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Friday
Dec022011

Half Real

There is an amazing book, A Stroke of Insight, by a woman who descibed her experience of having a stroke. Parts of Jill's brain were starved for blood because of a clot the size of a golf ball.

 

Unfortunately Jill had booked a lecture about neuroanatomy before she lost her abilities, and she wanted to go ahead with the presentation. In the months leading up to the conference, she gradually relearned how to walk, feed herself and speak. She found a way to cover the third of her head that had been shaved, and began to feel brave enough to go out in public. But as for the content of her talk.... it was gone.
 
Fortunately Jill had a video recording of the same speech, given in another state back when she actually knew stuff. She began a training regime of watching herself: her mannerisms, the fluctuation in her voice, and the words themselves which she did not understand. After hundreds of hours, she could recreate the entire performance, and the audience was unaware of the fact that Jill had suffered a stroke and this was an act. She was speaking from her past, hoping that it would again become her future. 
 
Occasionally we forget the feelings that we used to know by heart. I read about a couple that went to counseling. The husband insisted that he never loved his wife. Ever. She dug up the boxes of love letters he had written her decades before, which dripped with affection. She showed these to him in the presence of the counselor, but he flatly refused to believe what they said, even though they were penned in his own handwriting.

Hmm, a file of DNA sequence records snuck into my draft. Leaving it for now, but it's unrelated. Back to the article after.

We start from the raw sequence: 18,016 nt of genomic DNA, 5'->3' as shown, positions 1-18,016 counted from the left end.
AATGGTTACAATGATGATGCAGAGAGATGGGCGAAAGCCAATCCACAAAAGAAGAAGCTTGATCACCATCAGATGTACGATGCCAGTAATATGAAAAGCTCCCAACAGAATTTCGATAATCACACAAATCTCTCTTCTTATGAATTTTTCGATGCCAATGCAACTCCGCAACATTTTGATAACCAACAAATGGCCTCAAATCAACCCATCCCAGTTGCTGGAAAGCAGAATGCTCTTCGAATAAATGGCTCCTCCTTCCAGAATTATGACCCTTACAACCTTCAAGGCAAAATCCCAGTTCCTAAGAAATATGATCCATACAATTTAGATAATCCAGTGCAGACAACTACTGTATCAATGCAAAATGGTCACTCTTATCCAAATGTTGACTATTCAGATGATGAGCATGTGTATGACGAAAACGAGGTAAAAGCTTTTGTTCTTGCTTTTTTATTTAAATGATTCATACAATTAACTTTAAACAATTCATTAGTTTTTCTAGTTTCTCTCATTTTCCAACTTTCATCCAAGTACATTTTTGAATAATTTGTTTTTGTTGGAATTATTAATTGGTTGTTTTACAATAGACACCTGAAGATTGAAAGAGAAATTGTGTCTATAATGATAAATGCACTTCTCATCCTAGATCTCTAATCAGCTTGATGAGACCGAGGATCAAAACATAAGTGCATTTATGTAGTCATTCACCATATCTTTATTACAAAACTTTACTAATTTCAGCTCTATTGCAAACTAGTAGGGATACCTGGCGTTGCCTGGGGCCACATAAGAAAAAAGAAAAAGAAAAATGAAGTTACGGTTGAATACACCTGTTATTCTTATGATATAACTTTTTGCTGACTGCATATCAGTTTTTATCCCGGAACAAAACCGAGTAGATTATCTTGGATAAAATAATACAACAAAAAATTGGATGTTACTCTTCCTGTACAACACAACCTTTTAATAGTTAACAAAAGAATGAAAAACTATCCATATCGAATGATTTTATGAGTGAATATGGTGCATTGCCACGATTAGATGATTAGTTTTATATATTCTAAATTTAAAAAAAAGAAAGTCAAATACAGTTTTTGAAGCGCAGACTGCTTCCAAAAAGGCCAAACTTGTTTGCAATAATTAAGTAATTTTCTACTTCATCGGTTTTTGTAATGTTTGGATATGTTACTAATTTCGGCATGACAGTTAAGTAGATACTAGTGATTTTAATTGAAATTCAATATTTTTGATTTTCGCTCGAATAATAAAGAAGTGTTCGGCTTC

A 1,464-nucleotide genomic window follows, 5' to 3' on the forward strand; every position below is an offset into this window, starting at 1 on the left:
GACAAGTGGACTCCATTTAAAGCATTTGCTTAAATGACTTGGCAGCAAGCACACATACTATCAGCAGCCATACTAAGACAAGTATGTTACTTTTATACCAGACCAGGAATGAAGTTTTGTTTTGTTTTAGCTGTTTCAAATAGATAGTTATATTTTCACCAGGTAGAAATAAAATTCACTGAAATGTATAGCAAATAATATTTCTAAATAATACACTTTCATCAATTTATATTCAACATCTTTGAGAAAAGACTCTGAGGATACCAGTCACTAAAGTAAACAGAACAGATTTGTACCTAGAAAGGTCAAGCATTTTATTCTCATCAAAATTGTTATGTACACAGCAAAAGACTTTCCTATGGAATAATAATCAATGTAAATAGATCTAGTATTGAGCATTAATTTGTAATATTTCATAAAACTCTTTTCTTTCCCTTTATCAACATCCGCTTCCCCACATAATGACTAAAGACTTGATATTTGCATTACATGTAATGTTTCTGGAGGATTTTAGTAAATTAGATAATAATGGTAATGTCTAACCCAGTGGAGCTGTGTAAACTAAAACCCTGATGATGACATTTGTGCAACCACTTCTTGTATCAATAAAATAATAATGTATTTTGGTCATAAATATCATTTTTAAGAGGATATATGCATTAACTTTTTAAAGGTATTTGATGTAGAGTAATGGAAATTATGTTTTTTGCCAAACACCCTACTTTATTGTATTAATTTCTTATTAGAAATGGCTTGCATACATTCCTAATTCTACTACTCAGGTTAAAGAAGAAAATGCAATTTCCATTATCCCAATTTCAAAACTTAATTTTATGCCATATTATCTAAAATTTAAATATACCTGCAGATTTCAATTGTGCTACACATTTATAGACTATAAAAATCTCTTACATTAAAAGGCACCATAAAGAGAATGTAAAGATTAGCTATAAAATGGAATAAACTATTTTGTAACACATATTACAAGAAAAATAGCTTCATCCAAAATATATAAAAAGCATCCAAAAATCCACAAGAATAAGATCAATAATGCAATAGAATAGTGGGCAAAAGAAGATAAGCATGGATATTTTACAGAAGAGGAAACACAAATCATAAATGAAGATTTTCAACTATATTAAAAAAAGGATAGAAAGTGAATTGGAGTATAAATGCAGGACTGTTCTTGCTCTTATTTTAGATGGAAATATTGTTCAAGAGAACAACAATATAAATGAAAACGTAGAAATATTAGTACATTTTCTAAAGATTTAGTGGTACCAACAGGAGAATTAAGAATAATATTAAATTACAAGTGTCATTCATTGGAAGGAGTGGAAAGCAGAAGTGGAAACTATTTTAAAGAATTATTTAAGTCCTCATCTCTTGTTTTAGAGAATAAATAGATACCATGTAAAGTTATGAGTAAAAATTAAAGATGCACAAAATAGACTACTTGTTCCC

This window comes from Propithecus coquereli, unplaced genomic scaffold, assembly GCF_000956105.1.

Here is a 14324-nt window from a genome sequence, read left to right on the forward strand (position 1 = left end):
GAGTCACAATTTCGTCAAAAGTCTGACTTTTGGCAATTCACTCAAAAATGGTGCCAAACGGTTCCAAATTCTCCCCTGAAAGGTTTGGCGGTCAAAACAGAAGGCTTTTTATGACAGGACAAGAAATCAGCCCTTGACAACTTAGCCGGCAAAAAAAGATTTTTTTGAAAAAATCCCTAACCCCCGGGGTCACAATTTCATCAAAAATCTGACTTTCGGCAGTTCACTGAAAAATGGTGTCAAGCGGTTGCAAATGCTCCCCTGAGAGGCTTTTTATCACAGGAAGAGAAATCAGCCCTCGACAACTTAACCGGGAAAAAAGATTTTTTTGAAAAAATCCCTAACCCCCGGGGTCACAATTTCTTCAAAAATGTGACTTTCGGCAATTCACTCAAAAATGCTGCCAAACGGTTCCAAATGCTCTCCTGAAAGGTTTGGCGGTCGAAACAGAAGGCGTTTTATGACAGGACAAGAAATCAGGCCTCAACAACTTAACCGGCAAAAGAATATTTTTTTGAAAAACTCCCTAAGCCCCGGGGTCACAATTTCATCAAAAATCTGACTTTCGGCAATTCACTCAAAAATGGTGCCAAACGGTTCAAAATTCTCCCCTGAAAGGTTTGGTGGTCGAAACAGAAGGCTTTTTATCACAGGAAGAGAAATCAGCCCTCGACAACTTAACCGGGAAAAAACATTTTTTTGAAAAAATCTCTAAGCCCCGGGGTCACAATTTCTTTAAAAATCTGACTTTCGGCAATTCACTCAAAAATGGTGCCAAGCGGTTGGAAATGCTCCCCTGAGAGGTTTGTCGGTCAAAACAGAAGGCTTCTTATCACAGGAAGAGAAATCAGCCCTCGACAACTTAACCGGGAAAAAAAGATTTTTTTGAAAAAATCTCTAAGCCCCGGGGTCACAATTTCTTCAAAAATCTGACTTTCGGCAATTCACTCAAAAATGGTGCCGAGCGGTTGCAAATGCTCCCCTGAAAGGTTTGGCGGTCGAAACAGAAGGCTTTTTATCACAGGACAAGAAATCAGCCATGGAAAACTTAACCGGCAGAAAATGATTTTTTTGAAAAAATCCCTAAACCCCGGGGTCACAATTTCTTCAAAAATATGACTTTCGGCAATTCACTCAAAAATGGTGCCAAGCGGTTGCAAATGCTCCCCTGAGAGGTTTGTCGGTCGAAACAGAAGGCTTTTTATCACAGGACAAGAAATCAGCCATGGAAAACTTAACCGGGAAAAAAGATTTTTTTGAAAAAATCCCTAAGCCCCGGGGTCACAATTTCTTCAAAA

Sometimes we cannot remember a feeling, or a body of information, and are duped by the illusion that it will never return. Most of us have photographs of ourselves at our own wedding, and other times of abundant love. We can watch those images, as a kind of script. We used to feel that way, and perhaps hold a flickering hope that the feelings can return, or be relearned. We can watch old movies of ourselves, and see how easily we laughed and smiled at each other. Perhaps those scripts can be a bridge from our own history, through the gorge of now, to tomorrow. 
 
A friend of mine says we need to "fake it til you make it". Swedenborg coined the term simulations, to describe the pretense that can keep a marriage afloat until real affection wakes up. 
 
Some days my actions are the genuine article. I make dinner from a love of my family. Other days it is only a shadow of the real thing. The food is still edible, but my heart is not in it. I am operating on auto pilot, remembering the repetition of hundreds of days when I wanted to stir the pasta.
 
Perhaps I am experiencing a kind of love clot. The feelings I used to have in abundance are not flowing easily, and parts of me begin to atrophy. But a story like Jill's tells me that not only can those parts of me return, my gratitude for them expands to fill the vacuum.